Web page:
Jeff Tucker, writing from his new home at Laissez Faire Books, extolls the virtues of technology and the future:
True confession: I was once among the late adopters. I freely put down the techno enthusiasts. I wrote a highly negative review of Virginia Postrel’s provocative book The Future and Its Enemies, which turns out to have seen what I did not see. After the digital revolution advanced more and more, I began to notice something. By being a late adopter, I gained no advantage whatsoever. All it meant was that I paid a high price in the form of foregone opportunities. If something is highly useful tomorrow, chances are that it is highly useful today, too. It took me a long time to learn this lesson. . . .
In World War II, we saw technology used for mass murder and ghastly accomplishment of human evil as never before seen in history. Then we went through almost 50 years in which the world was frozen in fear of the uses of technology. It wasn’t called the Cold War for nothing. When it finally ended, the world opened up and we could turn our energies again toward technology that serves, rather than kills, people.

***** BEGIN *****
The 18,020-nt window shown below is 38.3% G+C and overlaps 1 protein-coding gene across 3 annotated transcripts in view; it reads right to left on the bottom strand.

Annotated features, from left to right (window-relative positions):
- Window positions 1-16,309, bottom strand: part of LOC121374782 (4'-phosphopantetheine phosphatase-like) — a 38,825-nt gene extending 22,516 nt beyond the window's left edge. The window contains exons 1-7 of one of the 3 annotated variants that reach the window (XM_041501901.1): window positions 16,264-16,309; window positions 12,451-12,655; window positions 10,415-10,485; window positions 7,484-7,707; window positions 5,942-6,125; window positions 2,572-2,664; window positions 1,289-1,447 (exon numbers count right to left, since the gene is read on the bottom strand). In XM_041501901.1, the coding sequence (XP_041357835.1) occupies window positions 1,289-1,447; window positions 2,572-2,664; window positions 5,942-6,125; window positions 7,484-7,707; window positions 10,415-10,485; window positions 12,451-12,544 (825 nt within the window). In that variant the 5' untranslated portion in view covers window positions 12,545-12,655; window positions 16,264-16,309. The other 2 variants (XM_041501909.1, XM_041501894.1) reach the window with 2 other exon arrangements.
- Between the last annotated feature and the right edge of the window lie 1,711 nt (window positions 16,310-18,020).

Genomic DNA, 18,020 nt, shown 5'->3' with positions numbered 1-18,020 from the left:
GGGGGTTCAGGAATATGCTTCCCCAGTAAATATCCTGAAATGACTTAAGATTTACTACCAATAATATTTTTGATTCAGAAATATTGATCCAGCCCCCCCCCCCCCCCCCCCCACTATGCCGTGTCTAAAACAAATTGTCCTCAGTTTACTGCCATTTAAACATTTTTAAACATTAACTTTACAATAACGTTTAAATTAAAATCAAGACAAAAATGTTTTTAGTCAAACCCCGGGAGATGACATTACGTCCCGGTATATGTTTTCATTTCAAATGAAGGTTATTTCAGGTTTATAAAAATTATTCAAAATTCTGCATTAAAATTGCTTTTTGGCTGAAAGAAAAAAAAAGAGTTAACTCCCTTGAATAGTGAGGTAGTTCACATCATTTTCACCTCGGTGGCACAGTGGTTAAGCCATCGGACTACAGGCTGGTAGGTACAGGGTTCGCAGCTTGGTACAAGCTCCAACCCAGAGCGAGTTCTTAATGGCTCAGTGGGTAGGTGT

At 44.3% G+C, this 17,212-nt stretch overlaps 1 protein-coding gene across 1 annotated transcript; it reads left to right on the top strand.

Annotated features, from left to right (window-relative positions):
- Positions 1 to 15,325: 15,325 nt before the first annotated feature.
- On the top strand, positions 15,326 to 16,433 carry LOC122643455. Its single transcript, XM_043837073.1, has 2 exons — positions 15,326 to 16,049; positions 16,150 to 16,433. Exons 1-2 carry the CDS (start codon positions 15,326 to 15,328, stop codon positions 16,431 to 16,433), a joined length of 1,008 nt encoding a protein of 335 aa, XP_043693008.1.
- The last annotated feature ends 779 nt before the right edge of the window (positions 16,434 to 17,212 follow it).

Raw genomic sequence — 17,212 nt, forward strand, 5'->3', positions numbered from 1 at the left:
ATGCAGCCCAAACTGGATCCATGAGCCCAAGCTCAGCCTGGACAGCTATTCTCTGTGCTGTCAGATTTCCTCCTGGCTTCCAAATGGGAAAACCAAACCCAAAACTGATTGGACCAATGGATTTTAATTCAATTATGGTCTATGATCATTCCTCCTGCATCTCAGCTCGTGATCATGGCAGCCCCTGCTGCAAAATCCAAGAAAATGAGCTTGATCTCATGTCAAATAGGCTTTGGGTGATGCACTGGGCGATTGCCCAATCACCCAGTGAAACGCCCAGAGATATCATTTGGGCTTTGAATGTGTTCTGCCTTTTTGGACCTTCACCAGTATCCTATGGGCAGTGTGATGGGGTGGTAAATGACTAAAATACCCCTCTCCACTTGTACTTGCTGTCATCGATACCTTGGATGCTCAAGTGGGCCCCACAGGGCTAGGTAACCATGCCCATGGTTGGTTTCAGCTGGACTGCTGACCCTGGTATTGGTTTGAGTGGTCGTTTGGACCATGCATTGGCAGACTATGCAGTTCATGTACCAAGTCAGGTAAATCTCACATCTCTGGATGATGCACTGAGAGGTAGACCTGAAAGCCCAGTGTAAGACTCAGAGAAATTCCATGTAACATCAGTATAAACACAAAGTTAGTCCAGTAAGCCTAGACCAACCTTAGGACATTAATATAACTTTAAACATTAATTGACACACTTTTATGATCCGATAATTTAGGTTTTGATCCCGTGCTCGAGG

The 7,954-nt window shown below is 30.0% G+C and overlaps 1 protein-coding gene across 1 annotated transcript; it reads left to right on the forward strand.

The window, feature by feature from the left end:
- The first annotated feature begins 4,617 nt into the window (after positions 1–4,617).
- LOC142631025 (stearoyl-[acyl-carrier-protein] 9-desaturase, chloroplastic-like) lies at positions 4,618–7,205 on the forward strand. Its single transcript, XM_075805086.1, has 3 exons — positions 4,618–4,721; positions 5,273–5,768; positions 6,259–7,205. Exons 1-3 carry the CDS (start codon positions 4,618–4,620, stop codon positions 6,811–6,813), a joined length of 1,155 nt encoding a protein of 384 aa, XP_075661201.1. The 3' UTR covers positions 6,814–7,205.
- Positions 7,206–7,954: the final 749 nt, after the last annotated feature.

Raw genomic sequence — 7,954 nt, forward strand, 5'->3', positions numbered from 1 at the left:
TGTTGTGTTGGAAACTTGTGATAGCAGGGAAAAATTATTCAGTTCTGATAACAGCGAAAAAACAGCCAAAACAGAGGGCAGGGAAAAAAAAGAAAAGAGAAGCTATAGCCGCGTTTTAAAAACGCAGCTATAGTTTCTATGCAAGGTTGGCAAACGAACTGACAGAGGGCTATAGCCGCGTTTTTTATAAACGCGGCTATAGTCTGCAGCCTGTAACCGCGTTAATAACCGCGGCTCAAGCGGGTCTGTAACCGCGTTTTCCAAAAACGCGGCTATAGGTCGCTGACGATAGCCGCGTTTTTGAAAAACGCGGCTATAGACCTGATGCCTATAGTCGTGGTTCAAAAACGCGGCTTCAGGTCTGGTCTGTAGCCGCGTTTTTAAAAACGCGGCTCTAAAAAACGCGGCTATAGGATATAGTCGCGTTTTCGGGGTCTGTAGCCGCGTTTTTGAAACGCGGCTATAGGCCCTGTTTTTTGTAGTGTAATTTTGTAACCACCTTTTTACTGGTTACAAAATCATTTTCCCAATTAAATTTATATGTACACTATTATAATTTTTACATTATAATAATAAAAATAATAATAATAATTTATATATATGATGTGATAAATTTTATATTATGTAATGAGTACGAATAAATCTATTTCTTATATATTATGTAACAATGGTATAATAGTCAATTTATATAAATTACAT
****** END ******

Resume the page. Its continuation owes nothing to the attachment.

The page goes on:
The real “peace dividend” you hold in your hand. It’s your smartphone. It’s your e-reader. It’s the movies you stream, the music you have discovered, the books you can read, the new friends you have, the amazing explosion of global prosperity that has visited us over the last 10 years. This is technology in the service of the welfare of humanity.
In conclusion, no, we are not oppressed by technology. We can embrace it or not. When we do, we find that it brightens both the big picture and our own individual lives. It is not to bemoan, ever. The state of nature is nothing we should ever be tempted to long for. We are all very fortunate to be alive in our times. My suggestion: Try becoming an early adopter and see how your life improves.
Hear, hear. Matt Ridley had a similarly optimistic post today, called "17 reasons to be cheerful ".
I'm still a little pessimistic, though. Even if it isn't outright war, things like email surveillance, phony "anti-terror" erosions of our civil liberties and the medicalization of alcohol and tobacco make me worry. For all the quality of life improvements that technology brings, states can still wipe away everything we have at the push of a button.